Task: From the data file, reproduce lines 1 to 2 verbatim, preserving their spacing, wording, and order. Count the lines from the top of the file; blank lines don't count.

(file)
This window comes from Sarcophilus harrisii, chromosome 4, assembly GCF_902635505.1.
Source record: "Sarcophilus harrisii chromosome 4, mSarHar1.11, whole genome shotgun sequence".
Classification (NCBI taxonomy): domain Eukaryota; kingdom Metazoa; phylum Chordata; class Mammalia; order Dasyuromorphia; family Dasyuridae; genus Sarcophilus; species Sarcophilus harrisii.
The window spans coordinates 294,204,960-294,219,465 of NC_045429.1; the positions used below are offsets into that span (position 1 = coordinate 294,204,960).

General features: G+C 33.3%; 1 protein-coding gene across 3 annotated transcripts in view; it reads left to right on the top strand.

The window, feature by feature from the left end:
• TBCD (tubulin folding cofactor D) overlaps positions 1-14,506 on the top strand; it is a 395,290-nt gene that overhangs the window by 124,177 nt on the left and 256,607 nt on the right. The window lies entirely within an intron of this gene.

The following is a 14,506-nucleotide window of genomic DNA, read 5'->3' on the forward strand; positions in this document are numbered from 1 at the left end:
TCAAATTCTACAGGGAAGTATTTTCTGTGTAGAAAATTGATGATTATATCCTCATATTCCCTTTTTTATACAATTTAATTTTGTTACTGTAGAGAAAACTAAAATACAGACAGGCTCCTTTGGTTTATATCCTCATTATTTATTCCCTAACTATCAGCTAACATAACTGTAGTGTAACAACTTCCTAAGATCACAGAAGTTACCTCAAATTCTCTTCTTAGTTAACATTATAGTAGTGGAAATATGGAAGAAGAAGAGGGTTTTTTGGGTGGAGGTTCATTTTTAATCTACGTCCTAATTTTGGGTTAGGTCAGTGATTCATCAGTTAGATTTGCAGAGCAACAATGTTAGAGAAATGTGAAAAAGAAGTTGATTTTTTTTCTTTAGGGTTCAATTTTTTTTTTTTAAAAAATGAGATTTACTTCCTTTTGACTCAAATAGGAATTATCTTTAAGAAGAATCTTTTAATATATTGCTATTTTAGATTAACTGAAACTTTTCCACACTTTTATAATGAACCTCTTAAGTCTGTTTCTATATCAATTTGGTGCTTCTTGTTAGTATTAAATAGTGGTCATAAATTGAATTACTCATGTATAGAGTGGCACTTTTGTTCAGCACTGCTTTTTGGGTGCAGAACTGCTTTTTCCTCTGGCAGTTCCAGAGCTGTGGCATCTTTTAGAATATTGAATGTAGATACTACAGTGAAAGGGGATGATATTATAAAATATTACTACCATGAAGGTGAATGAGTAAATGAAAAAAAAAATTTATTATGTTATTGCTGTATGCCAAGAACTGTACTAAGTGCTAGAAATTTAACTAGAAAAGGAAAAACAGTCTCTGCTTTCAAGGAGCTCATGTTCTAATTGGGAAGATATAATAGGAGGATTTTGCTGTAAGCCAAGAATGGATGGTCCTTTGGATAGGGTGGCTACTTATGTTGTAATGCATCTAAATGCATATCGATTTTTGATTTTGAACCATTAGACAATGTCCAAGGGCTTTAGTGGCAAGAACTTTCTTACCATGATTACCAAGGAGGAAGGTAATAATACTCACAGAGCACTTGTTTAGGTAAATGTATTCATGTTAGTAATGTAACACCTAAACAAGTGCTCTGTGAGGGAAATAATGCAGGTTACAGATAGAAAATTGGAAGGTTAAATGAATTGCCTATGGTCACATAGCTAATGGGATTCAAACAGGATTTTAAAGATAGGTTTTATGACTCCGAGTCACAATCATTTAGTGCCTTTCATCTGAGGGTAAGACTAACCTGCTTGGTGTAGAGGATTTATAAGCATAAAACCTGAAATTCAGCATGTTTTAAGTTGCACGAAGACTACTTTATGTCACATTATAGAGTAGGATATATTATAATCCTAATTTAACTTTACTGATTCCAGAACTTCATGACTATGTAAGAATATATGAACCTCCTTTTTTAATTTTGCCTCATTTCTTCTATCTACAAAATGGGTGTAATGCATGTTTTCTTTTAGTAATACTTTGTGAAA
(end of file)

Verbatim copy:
This window comes from Sarcophilus harrisii, chromosome 4, assembly GCF_902635505.1.
Source record: "Sarcophilus harrisii chromosome 4, mSarHar1.11, whole genome shotgun sequence".